It comes as quite a big surprise to me that five months into this 180 day journey, I am able to look back and say that the overarching theme of this trip has been... Family.
Not Adventure, not Freedom, not Creativity, not even Service. Yes, these have all been a tremendous part of this chapter - and continue to be - but it seems that Family is #1.
NOT what I expected.
I was not raised to put a tremendous import on family - current, past or future. Instead, Independence and Individuality were the Essences around which I was raised.
I had never really thought about getting married until the day I did get married, barefoot on the side of the road. My oldest daughter was the first baby I held for more than a few minutes, even though I had much younger siblings (yet when my kids were born, my inner mom bubbled up to the surface effortlessly and I remember once feeling that the whole world existed right there, in that big bed with my three babies and their dad. I needed nothing else.)
So when I slipped on my backpack, last September 1st, a new relationship to Family was not what I expected to find.
I found it everywhere.
I found it in the hole in my heart during long days walking alone through olive groves by the Mediterranean, in Italy. I found it in the choking back of tears, listening to Christina tell me about her 97 year old mom and how she sees her everyday, no matter what. I found it in the complete peace I felt falling asleep under the same roof as my kids for a few nights, in France.
I found it when my heart burst instantly watching a man sing to his infant son while lounging on bench in a fancy Torino street.
I recognized it in the veiled women holding their daughters' hands in the streets of Marrakesh.
I found it when I read about Thessaloniki and the ways my family had come as refugees from Spain and made a new life in the Ottoman Empire. I felt it while walking the streets of that very city with my son, sister and nephew, all of us looking uncannily like everyone else there. I knew it in my belly when I heard the haunting sounds of rebetika music in a small Greek taverna, late on the night of my birthday. I remember the deep sense of belonging to that land, and I now feel the strong pull to return.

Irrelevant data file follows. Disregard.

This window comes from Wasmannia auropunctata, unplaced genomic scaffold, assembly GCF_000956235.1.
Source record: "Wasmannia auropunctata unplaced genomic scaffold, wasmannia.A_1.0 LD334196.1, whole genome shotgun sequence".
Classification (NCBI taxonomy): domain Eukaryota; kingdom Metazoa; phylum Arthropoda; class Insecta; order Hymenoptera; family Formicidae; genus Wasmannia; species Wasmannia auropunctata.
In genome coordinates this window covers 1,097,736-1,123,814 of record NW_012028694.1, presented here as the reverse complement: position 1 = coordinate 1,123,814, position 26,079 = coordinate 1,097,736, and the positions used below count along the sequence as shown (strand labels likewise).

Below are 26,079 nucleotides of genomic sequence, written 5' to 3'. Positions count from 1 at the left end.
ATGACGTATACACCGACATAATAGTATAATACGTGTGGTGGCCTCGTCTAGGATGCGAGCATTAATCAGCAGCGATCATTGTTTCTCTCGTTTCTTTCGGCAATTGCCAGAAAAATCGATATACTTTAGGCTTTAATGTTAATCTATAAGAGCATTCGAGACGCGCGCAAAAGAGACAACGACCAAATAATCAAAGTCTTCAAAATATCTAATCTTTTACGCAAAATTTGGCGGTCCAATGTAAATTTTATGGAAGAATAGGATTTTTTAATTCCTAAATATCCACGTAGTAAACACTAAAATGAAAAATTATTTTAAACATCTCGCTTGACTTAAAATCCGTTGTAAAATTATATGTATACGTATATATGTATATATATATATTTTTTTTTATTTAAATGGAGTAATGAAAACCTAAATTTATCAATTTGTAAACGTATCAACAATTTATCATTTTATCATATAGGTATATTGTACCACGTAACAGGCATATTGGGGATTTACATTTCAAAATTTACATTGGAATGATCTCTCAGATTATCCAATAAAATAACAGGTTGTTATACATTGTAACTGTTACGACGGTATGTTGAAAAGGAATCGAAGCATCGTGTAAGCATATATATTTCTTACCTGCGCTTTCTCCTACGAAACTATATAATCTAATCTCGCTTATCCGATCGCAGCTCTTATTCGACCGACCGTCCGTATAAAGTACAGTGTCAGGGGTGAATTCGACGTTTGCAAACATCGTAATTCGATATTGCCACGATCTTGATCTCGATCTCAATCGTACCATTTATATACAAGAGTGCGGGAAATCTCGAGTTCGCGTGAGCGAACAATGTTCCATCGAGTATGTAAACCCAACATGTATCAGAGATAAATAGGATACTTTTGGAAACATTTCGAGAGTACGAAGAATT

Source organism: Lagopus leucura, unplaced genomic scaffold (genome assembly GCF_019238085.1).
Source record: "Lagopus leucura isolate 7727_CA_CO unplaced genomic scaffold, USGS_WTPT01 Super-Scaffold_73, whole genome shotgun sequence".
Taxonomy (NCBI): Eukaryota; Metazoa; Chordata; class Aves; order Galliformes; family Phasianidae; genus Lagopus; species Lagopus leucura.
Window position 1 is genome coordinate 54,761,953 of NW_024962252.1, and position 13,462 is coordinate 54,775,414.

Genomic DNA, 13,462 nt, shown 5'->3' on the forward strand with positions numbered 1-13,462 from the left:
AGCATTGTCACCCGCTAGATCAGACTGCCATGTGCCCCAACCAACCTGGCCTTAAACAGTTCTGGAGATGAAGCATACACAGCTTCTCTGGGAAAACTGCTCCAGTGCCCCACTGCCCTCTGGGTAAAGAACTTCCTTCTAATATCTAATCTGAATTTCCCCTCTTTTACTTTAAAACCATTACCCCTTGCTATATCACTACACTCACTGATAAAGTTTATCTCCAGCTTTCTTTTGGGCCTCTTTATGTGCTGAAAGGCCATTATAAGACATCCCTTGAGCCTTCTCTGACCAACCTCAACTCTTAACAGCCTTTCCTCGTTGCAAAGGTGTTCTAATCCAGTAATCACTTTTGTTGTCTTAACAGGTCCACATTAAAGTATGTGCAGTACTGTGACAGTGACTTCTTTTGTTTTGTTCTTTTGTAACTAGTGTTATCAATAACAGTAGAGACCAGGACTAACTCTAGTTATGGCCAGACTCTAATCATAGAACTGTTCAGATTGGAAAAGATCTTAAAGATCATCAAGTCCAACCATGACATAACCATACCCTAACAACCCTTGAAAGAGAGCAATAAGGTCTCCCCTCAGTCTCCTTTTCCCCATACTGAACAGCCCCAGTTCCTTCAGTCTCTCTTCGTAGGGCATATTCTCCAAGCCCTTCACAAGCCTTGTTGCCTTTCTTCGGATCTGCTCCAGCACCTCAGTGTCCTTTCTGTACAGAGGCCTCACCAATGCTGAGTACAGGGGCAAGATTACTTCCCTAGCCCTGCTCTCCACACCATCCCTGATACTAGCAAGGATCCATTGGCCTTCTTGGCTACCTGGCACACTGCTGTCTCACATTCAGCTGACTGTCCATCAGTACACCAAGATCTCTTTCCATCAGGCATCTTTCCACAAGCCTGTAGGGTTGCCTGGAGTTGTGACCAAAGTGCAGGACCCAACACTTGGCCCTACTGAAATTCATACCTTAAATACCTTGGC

I heard it when giving rides to families of refugees on Lesvos island.
I reveled in it it while TV bingeing / recuperating on my sister's bed last week in Florida, and I lived it while sitting in my mom's living room, her apartment filled with the furniture she brought from France 35 years ago, as she invited me to please pick what I wanted - and asked me the heart-breaking question of what was going to happen to all her stuff when she was gone?
Again, I did not know.
As an adult, I had been doing a whole lot of running from my family of origin for as long as I remember. Fast and far.
I thought maybe this trip was another version of the running, and I was okay with that.
I did not know that the running would take me to this layered unveiling of my heart, to the place where family - past, present and future - sits on a thrown of love and kindly asks for the right to reign.
What this means and how this look, I sure don't know.
I am guessing that's the next gift.
My new book